Morocco became in 2020 the first Arab country to include Jewish history in its school curriculum. The decision was announced after the Abraham Accords normalized relations with Israel. The ADL’s review of the new curriculum is the first since Israel and Morocco’s rapprochement opened what many hope is a new era in the Middle East.

“The country’s elementary school textbooks depict Jews as an integral part of Moroccan society whose heritage and societal contributions are national assets,” the ADL said on Thursday. “This poses a contrast to textbooks in other countries in the Middle East and North Africa, where Jews are routinely demonized and positive descriptions of Jews are scarce.”

One example from the curriculum that the ADL cited shared a story titled “Hosted by Sami” about a friendship between three Jewish and Muslim Moroccan youth, Sami, Ibrahim, and Idris. It ends with Sami’s mother serving them “a mouthwatering dish” called Skinha on the Sabbath.

“Before leaving Sami’s house, Idris thanked Sami on our behalf for his hospitality, and Ibrahim invited us to his house the following Friday for another delicious meal from our Moroccan cuisine,” it said.

Others emphasized the Kingdom’s constitutional commitment to anti-discrimination, highlighting its antecedent in the long history of coexistence and cultural exchange between its Christians, Muslims, Jews, and various ethnic groups.

“Moroccan Jews had a strong presence in the countryside and cities,” said a textbook titled “A Thousand Years of Moroccan Jewish History.” “This facilitated their ability to live in peace with their Muslim compatriots, with whom they shared common interests.”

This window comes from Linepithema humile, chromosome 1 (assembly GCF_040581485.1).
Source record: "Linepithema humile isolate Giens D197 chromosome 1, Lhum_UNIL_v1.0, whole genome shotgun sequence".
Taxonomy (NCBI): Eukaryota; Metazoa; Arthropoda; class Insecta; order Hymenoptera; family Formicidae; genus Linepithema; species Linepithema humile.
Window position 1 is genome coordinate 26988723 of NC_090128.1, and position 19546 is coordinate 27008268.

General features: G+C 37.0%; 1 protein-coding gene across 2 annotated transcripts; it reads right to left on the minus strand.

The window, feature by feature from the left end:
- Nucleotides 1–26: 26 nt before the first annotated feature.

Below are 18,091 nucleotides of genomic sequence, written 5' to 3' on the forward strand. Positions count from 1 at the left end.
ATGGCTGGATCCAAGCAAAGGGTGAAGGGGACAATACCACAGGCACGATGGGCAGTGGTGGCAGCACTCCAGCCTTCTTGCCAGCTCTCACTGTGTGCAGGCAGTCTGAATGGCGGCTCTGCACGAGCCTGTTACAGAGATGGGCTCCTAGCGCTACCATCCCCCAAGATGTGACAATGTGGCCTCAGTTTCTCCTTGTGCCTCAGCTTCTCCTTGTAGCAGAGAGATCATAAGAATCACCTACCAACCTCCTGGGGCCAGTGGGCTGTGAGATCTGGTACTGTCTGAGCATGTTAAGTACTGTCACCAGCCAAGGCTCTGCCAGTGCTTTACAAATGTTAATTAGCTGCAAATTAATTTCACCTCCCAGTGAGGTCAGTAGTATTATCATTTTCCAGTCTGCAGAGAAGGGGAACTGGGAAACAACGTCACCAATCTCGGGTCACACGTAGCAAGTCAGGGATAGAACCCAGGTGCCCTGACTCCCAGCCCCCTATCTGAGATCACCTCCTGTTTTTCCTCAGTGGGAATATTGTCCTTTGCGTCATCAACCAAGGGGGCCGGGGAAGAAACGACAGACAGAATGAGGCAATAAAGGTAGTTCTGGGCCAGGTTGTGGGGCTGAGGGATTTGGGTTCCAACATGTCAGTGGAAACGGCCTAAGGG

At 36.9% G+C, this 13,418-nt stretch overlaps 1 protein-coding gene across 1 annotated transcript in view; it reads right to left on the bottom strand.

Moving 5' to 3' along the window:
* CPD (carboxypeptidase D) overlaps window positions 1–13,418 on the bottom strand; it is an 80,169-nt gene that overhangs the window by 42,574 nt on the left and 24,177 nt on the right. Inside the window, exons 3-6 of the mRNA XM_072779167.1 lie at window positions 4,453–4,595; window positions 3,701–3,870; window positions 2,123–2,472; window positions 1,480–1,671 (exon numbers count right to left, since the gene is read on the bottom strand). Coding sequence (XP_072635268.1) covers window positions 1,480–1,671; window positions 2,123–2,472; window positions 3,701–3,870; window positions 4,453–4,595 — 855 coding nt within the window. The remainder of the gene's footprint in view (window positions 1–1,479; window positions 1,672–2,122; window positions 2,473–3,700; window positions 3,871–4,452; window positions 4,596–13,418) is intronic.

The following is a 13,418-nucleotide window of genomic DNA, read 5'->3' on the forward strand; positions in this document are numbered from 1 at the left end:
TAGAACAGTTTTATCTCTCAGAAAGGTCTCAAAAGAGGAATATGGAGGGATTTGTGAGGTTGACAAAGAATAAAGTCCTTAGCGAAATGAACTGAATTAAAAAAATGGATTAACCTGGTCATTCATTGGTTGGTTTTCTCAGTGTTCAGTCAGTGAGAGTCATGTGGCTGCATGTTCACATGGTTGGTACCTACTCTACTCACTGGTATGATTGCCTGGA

The ADL also pointed to the curriculum’s commentaries on Jewish blacksmiths, farmers, and scientists, and the addition of Holocaust studies to the curriculum.
Israel’s pollution-free Yom Kippur can be a world model
One day a year, the air pollution in the land of Israel drops dramatically.

On most days, Israel suffers from 50 percent higher particulate air pollution than Western European countries. Beyond Jerusalem, a thick layer of smog often hangs over the coastal plain from Ashkelon to Netanya, blemishing the beauty of the land.

In Israel, as in every country, many policies and practices need to be changed and developed to support sustainability in how we produce, use, and relate to energy.

We get a taste of what could be once a year on Yom Kippur, the Jewish Day of Atonement, when all inhabitants of the Holy Land are blessed with clean air.

Dr. Jeremy Benstein, a leading Israeli environmentalist and author of The Way into Judaism and the Environment, explains the connection between Yom Kippur and the environment, as quoted in my book Eco Bible: An Ecological Commentary on the Torah.

“Yom Kippur in Israel is, by law, a ‘buy-nothing day.’ By popular choice, it’s also a ‘car-free day.’ The entire urban environment is transformed, and the normally car-choked streets are reclaimed by the people,” Benstein writes.

“This change results in 99 percent less pollution, according to some researchers, less noise, and feelings of expansiveness and community, as Reuters reported. The city becomes a village again. People walk and children ride bikes where cars would ordinarily drive, enjoying one another and their surroundings in ways impossible the rest of the year.”